COVID-19 data trends in Hawaiʻi: monitoring variants, planning for the future
State health officials today say that while they are seeing a decline in COVID-19 cases, they are seeing notable deaths, which is a lagging indicator from the latest omicron surge. The department is also monitoring the BA.4 and BA.5 variants and reviewing recommendations for the upcoming school year.
State Epidemiologist Dr. Sarah Kemble and Deputy State Epidemiologist discussed today’s COVID-19 numbers, which included 4,381 new COVID-19 cases for the week of June 30 to July 6, 2022–981 fewer cases than the previous week
“We are happy to see cases coming down over the last few weeks,” said Dr. Kemble. “That being said, we do see some slowing in rate of decline now. So that raises the question of whether we may be hitting more of a plateau at this point.”
Dr. Kemble said the state also had a notable 20 deaths reported in the last week. “These deaths are not all deaths that occurred in the last week. These are deaths that may have occurred in preceding weeks, and just got reported to us… We do have on our website trend charts that show overall trends in deaths, and we are seeing now the impacts of this latest surge of omicron that we had over May and June.”
“As we know, deaths are a lagging indicator, and we do see those deaths emerge as the peak of the actual cases may be passing us by,” said Dr. Kemble. “These deaths are not really changed in character from what we’ve seen previously. We’re still seeing deaths predominantly in older age groups.”
To date, about 75% of Hawaiʻi residents, age 50 and older have not received a second booster dose, and about 61% of those 75 and older have not received a second booster dose.
Over the course of the pandemic more than 90% of COVID-19 deaths have occurred in people 50 years of age and older.
“We do know that boosters provide protection against severe outcomes from COVID-19, including hospitalization and death,” said Dr. Kemble, as she stressed the importance of booster shots, especially for older age groups.
The current daily average for COVID-19 cases statewide is 651 over the last week.
Meanwhile, the overall trend in hospitalizations has continued to decline with 155 hospitalizations reported today, down 41 from a week earlier. As of July 6, there are 11 people in ICU beds and six people on ventilators with the virus, according to the Hawaiʻi Emergency Management Agency.
Tracking variants and new approaches
BA.1 and BA.2 are still the predominant strains, according to Dr. Kemble, but the state is seeing some BA.4 and BA.5, but they are still a minority at this time.
“Based on what we’re seeing in the mainland US, I would say it’s likely that BA.4 and BA.5 will continue to gain a foothold in Hawaiʻi and we will continue to see an increase or a takeover of the ecology of COVID-19 in Hawaiʻi by those variants,” said Dr. Kemble. “Whether that will cause a surge is less certain. In some countries and jurisdictions, that has been the case, for example in South Africa; whereas in other jurisdictions, it’s less clear that that’s driving increased numbers of cases.”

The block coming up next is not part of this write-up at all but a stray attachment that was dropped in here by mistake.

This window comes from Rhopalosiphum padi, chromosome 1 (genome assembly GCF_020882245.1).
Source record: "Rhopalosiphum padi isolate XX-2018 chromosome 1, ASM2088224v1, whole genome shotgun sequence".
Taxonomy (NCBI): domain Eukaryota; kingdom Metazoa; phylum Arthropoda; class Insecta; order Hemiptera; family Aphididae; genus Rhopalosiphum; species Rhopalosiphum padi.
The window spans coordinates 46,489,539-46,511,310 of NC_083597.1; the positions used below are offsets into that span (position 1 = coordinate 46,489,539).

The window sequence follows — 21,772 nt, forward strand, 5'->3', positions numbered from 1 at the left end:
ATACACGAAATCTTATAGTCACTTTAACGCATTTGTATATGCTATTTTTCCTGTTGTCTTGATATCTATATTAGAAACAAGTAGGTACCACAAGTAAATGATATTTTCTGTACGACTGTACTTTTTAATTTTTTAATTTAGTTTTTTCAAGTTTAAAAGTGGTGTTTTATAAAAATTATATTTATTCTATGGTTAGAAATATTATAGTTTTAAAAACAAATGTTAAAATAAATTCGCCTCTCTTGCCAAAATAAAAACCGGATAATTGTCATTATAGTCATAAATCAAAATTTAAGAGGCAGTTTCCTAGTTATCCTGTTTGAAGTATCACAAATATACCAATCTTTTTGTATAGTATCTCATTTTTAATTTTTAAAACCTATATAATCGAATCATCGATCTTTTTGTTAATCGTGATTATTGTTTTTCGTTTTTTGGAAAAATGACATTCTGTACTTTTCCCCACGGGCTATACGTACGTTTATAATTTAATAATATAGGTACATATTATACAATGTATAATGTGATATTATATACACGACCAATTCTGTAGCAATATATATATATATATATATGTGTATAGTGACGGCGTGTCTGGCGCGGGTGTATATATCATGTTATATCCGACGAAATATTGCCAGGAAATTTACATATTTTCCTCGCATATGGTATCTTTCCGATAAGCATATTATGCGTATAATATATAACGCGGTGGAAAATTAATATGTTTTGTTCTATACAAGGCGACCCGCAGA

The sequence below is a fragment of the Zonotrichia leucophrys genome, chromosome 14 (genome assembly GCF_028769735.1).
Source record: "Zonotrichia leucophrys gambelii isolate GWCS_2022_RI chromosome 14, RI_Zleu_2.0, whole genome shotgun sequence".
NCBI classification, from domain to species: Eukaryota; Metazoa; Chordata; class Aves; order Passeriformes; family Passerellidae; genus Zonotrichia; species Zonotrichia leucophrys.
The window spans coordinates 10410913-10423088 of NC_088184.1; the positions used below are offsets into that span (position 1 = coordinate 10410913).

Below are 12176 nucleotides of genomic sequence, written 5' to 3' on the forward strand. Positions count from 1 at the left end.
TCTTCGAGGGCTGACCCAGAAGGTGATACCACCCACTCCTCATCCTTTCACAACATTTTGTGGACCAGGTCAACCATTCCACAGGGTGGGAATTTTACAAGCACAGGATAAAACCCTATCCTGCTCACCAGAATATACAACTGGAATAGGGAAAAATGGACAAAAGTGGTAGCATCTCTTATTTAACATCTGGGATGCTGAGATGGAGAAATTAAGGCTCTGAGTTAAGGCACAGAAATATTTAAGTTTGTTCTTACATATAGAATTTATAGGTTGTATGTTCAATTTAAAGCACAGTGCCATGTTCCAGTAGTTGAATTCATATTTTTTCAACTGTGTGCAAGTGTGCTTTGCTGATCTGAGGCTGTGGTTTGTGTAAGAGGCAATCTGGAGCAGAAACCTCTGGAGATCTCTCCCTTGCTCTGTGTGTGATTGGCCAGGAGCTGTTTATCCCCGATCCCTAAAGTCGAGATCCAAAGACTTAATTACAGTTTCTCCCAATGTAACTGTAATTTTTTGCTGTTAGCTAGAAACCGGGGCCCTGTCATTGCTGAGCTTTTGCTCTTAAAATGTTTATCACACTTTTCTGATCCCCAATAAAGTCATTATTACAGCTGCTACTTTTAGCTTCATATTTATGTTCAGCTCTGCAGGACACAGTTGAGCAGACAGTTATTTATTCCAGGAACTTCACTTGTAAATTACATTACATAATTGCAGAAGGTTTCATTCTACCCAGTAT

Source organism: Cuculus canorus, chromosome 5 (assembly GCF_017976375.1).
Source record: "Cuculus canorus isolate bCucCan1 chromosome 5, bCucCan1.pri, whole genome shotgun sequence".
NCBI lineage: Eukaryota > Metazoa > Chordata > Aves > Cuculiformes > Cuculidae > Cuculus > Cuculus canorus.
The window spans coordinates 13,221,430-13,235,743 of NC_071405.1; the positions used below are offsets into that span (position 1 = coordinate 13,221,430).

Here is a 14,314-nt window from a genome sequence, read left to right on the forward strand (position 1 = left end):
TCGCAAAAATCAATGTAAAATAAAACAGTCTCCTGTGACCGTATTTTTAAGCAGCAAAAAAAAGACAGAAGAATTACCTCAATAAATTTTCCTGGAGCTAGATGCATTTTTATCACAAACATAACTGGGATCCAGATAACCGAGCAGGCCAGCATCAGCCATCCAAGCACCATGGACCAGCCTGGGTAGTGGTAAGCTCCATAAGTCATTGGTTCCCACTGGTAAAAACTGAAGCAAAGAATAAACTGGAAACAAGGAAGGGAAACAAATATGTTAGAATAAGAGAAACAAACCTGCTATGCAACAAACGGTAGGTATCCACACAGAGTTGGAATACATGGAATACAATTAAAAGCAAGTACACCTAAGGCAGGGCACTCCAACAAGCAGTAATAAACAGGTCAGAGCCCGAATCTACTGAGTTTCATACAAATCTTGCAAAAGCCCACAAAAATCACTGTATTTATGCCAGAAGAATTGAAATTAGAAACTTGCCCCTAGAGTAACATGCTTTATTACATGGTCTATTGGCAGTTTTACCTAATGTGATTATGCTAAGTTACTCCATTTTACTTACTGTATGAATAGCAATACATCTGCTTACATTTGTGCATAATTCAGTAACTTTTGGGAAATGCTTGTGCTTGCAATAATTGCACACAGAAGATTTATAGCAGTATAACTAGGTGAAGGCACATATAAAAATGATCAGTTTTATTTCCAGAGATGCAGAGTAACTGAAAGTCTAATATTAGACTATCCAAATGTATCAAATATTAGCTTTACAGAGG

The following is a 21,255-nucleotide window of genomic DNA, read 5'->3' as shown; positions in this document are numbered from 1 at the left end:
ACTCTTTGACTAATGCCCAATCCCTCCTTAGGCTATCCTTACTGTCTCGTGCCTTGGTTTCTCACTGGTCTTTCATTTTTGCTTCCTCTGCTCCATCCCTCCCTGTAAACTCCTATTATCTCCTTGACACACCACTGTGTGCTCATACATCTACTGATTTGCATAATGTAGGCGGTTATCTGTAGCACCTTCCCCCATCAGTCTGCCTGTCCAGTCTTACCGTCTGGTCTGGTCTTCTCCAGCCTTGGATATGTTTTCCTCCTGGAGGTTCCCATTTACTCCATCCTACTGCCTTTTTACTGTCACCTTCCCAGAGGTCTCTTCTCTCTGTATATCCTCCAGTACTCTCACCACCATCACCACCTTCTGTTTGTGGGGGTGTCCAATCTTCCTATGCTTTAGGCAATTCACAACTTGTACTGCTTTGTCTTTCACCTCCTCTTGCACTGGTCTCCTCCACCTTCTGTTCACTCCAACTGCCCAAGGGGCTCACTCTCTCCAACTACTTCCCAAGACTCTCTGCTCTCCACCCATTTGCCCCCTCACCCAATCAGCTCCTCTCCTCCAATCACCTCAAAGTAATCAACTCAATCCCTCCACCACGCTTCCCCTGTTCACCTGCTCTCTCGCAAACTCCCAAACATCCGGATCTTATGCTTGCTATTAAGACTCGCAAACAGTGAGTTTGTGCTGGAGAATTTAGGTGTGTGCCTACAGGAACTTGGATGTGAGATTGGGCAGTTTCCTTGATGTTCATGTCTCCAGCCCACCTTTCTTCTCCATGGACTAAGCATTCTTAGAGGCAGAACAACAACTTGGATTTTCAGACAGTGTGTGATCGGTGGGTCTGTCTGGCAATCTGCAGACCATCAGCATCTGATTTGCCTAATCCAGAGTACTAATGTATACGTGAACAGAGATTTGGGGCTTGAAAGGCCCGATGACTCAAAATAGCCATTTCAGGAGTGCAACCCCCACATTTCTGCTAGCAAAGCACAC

In Hawaiʻi, health officials say, the state has already had surges of BA.1 and BA.2 recently, so there is some “cross-immunity,” but they will be monitoring hospitalizations and severe outcomes.
Dr. Kemble said getting boosters and masking is still helpful. “We do see that BA.4 and BA.5 are getting further and further away from what the original virus for which the vaccines were designed for, so there is some discussion at the national level of whether new approaches to vaccine might be in our future,” said Dr. Kemble, noting that much of the discussion is still speculative at this point.
Vaccine effectiveness, now available for younger kids
State health officials say the currently available vaccine still reduces the risk of getting severe outcomes like hospitalization and death. The department also advises that masking is still a useful tool.
“While some people are making less right now, we also don’t know other people’s circumstances,” said Dr. Kemble. “Maybe they already had COVID-19 in the last 90 days. So I think you’re going to see more of different types of behaviors at this point in time. But if you are concerned about your risk of COVID-19, wearing a mask is still protective and is a very good tool in the tool box.”
The department is currently reviewing school guidance and expects to release updates in the next week or two.
Vaccines are now available for children under five years of age.
- The new Pfizer vaccine is specially made for children six-months through four years of age and will be administered in a three-shot series. There should be three weeks between the first and second shots. The third shot is to be given at least two months after the second shot. Each dose is one-tenth the dose of the Pfizer vaccine given to adults.
- The new Moderna vaccine is for children six-months through five years of age and will be administered in a two-shot series. The second shot is to be given at least four weeks after the first shot. Each dose is a quarter of the Moderna dose given to adults.
Dr. Kemble said she does recommend getting children vaccinated if they are under five. “It is beneficial to protect against severe outcomes of COVID-19, including some of the conditions that we’ve seen like MIS-C (Multisystem Inflammatory Syndrome in Children), which can be an immune response condition that can be quite severe in children.”
According to state health officials, reinfection with COVID-19 is fairly common, but say it’s difficult to collect accurate data in this area.